Welcome to the forum.
That 900 lbs on the title
is usually the dry weight
before options are added and the trailer is loaded for camping.
The first thing you should do is go to this site:
This spreadsheet is based, for the most part, on actual trailer weights taken at various FGRV gatherings as folks arrived, so they reflect the weights of trailers loaded to travel.
I think there is only one Trillium
1300 listed, but you can get an idea from the other 13 footers; Scamp
, etc. What you can expect.
The next thing you want to do is check your owners manual to see what your Outback is rated to tow. According to Edmund's the '08 Outback is rated for 2700 lbs. Actually I tow a Weiscraft Little Joe
with a 2014 Outback 2.5i CVT. On the 2014 that 2700 lb tow rating is WITH trailer brakes
, so you will likely need those if the trailer doesn't already have them, as well a a brake controller in the tow vehicle (TV). Also, current Outbacks and likely your '08 are limited to a 200 lb tongue weight. Your owners manual is your best guide.
In addition to a new spare, you may want to check the age of the tires
on the ground. Trailer tires
are better changed by age than by wear, as over the years they can dry rot and, despite little tread wear, blow out. Go here to find how to find and read the date code on your tires
What is a tire date code and where do I find it? | TireBuyer.com
Regarding the battery
, how old is it and more importantly how long has it been sitting around. If it has been unused for a number of seasons, it would be best to change it. Get a deep cycle battery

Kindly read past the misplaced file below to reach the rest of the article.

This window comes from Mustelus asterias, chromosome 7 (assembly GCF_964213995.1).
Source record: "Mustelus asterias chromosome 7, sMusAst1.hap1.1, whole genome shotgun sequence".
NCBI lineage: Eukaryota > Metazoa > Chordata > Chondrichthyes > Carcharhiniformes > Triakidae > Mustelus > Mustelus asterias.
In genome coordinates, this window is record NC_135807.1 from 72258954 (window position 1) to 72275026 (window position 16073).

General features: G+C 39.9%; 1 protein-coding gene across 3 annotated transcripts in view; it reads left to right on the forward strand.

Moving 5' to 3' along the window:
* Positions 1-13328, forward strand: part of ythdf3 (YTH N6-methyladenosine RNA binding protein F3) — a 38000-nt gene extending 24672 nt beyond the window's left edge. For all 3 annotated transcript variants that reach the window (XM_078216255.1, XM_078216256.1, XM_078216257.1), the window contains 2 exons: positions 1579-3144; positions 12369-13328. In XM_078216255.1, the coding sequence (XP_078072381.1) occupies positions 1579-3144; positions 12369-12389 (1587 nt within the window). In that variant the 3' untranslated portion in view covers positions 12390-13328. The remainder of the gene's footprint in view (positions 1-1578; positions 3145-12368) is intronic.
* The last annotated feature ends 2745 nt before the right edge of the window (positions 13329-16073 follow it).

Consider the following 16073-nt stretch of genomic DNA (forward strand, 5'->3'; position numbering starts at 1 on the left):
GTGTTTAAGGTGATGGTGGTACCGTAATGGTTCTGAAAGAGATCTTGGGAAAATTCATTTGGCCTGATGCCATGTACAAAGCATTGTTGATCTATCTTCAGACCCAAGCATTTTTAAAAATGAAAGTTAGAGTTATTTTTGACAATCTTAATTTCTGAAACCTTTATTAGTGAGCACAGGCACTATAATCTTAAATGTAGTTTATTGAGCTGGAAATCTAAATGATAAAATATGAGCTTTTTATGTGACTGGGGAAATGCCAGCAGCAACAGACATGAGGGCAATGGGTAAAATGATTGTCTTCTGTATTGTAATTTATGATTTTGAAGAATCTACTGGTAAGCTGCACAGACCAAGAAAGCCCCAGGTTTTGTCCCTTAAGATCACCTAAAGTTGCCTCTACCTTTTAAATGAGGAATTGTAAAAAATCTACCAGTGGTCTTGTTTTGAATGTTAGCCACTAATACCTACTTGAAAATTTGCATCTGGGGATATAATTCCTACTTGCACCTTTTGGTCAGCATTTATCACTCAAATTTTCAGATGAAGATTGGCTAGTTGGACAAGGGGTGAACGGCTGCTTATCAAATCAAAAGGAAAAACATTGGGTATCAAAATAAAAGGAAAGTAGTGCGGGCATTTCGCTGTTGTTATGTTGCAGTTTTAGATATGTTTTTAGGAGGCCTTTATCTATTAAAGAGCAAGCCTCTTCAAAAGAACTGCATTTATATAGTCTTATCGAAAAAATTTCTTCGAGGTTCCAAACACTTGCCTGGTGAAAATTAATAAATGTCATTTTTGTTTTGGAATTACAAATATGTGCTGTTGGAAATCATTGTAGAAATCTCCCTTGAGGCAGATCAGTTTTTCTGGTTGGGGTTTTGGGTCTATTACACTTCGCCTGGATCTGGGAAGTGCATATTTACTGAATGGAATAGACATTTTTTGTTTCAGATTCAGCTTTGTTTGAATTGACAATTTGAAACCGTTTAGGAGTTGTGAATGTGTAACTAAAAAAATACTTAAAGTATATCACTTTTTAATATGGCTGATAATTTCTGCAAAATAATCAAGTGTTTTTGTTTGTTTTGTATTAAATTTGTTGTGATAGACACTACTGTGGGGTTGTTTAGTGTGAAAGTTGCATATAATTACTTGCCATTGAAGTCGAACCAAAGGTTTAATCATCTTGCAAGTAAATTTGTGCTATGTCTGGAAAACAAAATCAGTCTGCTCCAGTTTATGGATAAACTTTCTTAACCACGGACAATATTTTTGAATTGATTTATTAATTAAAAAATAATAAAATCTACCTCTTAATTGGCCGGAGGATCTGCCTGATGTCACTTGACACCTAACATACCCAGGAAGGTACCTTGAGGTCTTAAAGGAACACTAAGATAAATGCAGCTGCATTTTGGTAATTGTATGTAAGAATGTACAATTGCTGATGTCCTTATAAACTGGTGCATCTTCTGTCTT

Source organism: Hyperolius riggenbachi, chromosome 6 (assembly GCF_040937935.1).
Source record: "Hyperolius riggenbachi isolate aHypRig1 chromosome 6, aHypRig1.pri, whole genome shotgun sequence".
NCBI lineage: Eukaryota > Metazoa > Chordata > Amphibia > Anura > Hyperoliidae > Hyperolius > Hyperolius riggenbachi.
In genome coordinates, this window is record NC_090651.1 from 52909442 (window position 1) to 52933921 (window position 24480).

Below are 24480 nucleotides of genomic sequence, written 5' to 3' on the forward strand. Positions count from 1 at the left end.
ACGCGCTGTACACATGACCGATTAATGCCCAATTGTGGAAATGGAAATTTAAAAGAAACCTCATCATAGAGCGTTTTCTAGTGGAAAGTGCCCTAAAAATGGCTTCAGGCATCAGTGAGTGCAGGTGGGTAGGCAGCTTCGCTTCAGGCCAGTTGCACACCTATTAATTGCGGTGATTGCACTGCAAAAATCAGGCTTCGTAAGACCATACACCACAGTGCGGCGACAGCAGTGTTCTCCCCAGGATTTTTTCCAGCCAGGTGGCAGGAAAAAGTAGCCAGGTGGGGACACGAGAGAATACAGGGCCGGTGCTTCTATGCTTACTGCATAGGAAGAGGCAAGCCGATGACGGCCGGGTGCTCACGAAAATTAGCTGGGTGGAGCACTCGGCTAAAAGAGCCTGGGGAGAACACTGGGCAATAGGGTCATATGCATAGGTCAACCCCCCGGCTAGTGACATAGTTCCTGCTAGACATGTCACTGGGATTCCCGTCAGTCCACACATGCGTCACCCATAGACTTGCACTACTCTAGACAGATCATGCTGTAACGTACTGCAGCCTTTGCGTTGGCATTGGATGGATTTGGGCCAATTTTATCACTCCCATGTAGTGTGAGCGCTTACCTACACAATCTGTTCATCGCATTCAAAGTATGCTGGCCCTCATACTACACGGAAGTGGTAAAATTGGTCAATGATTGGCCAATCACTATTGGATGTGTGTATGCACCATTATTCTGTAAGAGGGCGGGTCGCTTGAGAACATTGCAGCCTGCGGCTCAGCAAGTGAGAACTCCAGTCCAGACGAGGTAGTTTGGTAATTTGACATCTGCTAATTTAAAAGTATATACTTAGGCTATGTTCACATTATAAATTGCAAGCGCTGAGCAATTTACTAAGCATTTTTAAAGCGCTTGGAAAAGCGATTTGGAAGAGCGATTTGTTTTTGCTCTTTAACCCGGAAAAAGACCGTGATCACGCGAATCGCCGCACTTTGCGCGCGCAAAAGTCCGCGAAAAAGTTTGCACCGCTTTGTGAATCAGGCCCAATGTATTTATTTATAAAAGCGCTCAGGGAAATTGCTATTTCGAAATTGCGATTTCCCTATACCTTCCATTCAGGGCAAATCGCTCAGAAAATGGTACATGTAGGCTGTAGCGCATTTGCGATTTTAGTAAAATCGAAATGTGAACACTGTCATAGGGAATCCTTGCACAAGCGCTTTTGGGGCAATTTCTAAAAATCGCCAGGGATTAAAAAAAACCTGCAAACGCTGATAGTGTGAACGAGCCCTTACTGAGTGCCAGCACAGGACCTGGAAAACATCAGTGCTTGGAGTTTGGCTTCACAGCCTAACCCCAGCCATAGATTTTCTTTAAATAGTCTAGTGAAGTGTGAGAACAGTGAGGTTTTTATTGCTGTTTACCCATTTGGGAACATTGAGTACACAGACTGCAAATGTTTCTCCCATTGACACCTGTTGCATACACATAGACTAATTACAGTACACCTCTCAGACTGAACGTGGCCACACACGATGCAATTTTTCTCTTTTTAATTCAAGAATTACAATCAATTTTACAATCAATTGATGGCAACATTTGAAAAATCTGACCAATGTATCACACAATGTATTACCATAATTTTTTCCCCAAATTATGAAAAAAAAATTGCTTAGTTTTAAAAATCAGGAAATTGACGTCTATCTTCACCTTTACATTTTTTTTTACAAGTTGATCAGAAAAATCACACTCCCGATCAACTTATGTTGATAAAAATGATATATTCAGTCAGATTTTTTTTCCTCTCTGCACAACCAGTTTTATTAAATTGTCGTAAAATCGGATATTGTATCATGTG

. A group 27 Deep Cycle should be good for 85 to 100 amp hours. Some folks are going to AGM batteries, which are great if the battery
is inside the trailer, but if it's on the tongue, save your money.
To answer the solar
question, you/we need more information. Specifically what is your expected usage. You can find some good information on 12 volt systems, maintenance and usage here:
As regards usage, one of the best ways to reduce usage is to replace incandescent bulbs in the trailer with LED.
will be necessary if you plan to stay at places without electricity. (Note: my Little Joe
is solar.) Normally, if you have AC available, the converter charges the battery, but on a trailer that old, you would do better with some sort of smart charger, as the older converters were known to overcharge batteries.
Good luck with your preparations. There are lots of folks here willing to help, when we get more information.